When the user hits a protected resource and is required to authenticate (e.g., user ncashell in the log below), a Liberty or SAML authentication request is made to the Novell Identity server. The log file will indicate the type of authentication contract to be executed (Secure Name/Password - Form), as in the example below.

<amLogEntry> 2008-04-04T11:21:00Z VERBOSE NIDS Application: Session has consumed authentications: false </amLogEntry>
<amLogEntry> 2008-04-04T11:21:00Z VERBOSE NIDS Application: Executing authentication method
Secure Name/Password - Form

Next, in the case of the LDAP authentication, an LDAP search request must be generated to identify that user in the user store. The following entries show that the search request is being generated with the corresponding base and filter:

<amLogEntry> 2008-04-04T11:21:04Z NIDS Trace: Method: LocalAuthenticationClass.authenticateWithPassword()Thread: http-0/
Attempted authenticateWithPassword - id = ncashell
<amLogEntry> 2008-04-04T11:21:04Z VERBOSE NIDS Application: Performing LDAP search (&(objectClass=inetorgperson)(cn=ncashell)) in context <nidsc:SearchContext(novell:nids:config:1:0:0)>: Context: o=novell Order: 0, Scope: 1
<amLogEntry> 2008-04-04T11:21:04Z NIDS Trace: Method: JNDIUserStore.doAdminSearch()
Thread: http-0/
Base context: o=novell, Filter: (&(objectClass=inetorgperson)(cn=ncashell)), Scope: 1, Request Controls: null, UserId: abc </amLogEntry>
<amLogEntry> 2008-04-04T11:21:04Z NIDS Trace: Method:
Thread: USSearchThread-felkzlt6uaz21
(1 of 5):Interrupted to begin another operation! Die: false
(2 of 5):Starting user store operation! UserStore: OID User Store, replica: Paddy Server Replica
(3 of 5):Successfully completed user store operation in 7 millis!
(4 of 5):Interrupting owner thread: http-0/
(5 of 5): JNDIUserStoreOperationSearchThread:
User Store: OID User Store
User Store Replica: OID Server Replica
User Store Replica Connection: femo1smyz9bu3
Suspicious period: 7 millis.
Thread Owner: http-0/
Search Base: o=novell
Scope: 1
Filter: (&(objectClass=inetorgperson)(cn=ncashell))
Result NamingEnumeration: com.sun.jndi.ldap.LdapSearchEnumeration@1778a52

In the case where the LDAP request gets the required response i.e locates a matching user, we will log the fact that we got a result.

<amLogEntry> 2008-04-04T11:21:04Z NIDS Trace: Method: JNDIUserStore.doAdminSearch()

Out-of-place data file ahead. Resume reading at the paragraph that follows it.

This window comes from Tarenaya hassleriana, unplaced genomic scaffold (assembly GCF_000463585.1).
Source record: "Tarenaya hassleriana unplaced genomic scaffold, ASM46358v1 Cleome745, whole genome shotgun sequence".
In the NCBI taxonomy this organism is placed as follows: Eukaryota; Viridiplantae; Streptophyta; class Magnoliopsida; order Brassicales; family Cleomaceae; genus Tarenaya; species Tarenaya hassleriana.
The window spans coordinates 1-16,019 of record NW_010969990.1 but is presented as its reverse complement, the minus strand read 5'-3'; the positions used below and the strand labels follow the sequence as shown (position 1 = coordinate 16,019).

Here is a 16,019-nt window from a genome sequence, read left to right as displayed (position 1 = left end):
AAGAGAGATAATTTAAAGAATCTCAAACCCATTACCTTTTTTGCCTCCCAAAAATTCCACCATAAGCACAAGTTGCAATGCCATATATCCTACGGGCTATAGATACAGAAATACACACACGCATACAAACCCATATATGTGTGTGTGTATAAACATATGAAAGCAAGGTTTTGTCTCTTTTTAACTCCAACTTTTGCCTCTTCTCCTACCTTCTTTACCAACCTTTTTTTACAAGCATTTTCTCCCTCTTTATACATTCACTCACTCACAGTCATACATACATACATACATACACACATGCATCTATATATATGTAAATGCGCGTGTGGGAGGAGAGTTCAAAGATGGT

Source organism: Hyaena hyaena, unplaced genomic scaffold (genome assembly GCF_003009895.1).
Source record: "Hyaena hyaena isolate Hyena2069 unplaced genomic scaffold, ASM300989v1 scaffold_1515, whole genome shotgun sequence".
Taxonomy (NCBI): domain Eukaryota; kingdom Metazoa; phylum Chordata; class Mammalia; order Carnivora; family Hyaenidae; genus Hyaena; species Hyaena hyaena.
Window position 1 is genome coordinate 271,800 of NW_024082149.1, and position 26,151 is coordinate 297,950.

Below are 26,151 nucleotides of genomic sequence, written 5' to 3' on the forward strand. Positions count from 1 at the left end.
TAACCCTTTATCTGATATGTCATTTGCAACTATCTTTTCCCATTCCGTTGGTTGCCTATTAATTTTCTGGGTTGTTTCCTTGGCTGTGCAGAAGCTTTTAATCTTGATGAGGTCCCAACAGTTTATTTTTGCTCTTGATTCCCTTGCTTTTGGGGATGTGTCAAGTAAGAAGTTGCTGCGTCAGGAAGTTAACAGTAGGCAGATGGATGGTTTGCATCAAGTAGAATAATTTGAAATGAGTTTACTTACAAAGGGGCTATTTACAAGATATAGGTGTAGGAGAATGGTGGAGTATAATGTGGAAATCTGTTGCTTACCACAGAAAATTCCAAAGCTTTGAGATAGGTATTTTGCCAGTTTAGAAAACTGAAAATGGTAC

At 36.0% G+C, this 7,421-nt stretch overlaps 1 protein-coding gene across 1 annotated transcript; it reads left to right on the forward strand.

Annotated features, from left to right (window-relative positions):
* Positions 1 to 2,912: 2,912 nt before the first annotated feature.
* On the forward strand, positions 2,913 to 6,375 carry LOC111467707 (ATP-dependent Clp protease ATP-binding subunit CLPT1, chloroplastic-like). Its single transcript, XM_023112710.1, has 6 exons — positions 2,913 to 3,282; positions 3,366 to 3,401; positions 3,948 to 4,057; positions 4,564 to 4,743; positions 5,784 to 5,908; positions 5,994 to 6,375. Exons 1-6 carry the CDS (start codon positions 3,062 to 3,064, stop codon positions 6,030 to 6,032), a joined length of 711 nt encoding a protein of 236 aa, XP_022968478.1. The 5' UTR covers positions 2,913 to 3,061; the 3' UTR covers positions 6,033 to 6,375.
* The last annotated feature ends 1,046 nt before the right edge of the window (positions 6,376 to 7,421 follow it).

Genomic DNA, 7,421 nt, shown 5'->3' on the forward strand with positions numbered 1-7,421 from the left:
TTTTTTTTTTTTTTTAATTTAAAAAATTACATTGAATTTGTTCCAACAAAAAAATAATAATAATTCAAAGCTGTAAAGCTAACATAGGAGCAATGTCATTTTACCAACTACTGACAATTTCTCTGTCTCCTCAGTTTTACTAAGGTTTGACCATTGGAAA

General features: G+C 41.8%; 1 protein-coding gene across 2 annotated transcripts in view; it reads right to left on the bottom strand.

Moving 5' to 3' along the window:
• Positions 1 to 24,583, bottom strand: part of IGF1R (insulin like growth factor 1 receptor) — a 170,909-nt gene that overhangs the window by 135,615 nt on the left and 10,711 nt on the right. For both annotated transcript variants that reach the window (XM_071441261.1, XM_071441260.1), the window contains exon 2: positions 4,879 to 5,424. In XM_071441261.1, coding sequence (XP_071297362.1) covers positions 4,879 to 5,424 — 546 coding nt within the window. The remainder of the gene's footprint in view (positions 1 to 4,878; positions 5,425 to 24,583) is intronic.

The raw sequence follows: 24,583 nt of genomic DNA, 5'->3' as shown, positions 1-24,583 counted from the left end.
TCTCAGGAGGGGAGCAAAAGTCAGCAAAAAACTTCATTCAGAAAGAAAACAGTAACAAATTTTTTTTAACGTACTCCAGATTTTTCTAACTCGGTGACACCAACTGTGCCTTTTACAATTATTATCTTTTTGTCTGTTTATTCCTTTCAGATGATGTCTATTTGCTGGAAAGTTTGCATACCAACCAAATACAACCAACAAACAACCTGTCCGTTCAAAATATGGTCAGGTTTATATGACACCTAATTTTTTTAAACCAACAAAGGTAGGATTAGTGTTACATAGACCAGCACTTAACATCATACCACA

Thread: http-0/
Found 1 results!

Next we need to to the LDAP bind as the user, with the password inserted into the login page, and perform additional searches for the attributes defined in Table 3 above.

<amLogEntry> 2008-04-04T11:21:04Z INFO NIDS Application: AM#500105014: AMDEVICEID#D5AF8CA5FBDB5813: AMAUTHID#72EB4508217D10885536C9EA8C5CA381: Attempting to authenticate user cn=ncashell,cn=users,dc=whq,dc=ual,dc=com with provided credentials.
<amLogEntry> 2008-04-04T11:21:04Z NIDS Trace: Method:
Thread: USCreateConnectionThread-felkzlsy8t4f
(1 of 3):Successfully completed user store operation in 12 millis!
(2 of 3):Interrupting owner thread: http-0/
(3 of 3):JNDIUserStoreOperationConnectionThread:
User Store: OID User Store
User Store Replica: OID Server Replica
User Store Replica Connection: femo1snu7hnu4
Suspicious period: 13 millis.
Thread Owner: http-0/
User Name: cn=ncashell,cn=users,dc=whq,dc=ual,dc=com
User Password: ******
<amLogEntry> 2008-04-04T11:21:04Z NIDS Trace: Method: JNDIUserStoreReplicaConnectionPool.A()
Thread: http-0/
(1 of 2):WAIT on create user connection interrupted due to an InterruptedException! Pool Id: Plfelkzml2r9i2w:felkzml19jo2u
(2 of 2):Pool Id: PLfelkzml2r9i2w:felkzml19jo2u, Got Connection! Connection Id: femo1snu7hnu4
Host: ldap://
Allocate Speed: 17
Connection Type: User
Connections Checked Out: 1
MaxConnections: 10
User: cn=ncashell,cn=users,dc=whq,dc=ual,dc=com
Stats: Gets: 2 (Existing: 0, New: 2), Puts: 1, Waits: 0

Next, with eDirectory users stores only, we do some additional checks on whether the user's password will expire. To do this, we check the loginGraceLimit and loginGraceRemaining attributes of the user we are logging in as. The result of this query will determine whether one is redirected to the password management servlet associated with the authentication contract or not. This snippet will not appear when dealing with other user stores!

<amLogEntry> 2008-04-04T11:21:04Z NIDS Trace: Method: JNDIUserStore.getObject()
Thread: http-0/
Target object dn: cn=ncashell,o=novell
Acting as: cn=admin,o=novell
Attr: loginGraceLimit
Attr: loginGraceRemaining
<amLogEntry> 2008-04-04T11:21:04Z NIDS Trace: Method:
Thread: USGetThread-felkzlt73du27
(1 of 5):Interrupted to begin another operation! Die: false
(2 of 5):Starting user store operation! UserStore: Paddy User Store, replica: Paddy Server Replica
(3 of 5):Successfully completed user store operation in 4 millis!
(4 of 5):Interrupting owner thread: http-0/
(5 of 5):JNDIUserStoreOperationGetThread:
User Store: eDir User Store
User Store Replica: eDir Server Replica
User Store Replica Connection: femo1smyz9bu3
Suspicious period: 4 millis.
Thread Owner: http-0/
DN: cn=ncashell,o=novell

The various checks carried out have been successful and the user's credentials validated. A success message is logged to the log file.

<amLogEntry> 2008-04-04T11:21:04Z VERBOSE NIDS Application: Authentication method Secure Name/Password - Form succeeded

Finally, an entry is created for the user in the Novell Identity Server authentication table. This indicates that the user has been authenticated by the local Identity server.

<amLogEntry> 2008-04-04T14:39:20Z NIDS Trace: Method: NIDPAuthentication.()
Thread: http-0/
Created new Authentication:
protocol: Local
expiration: 0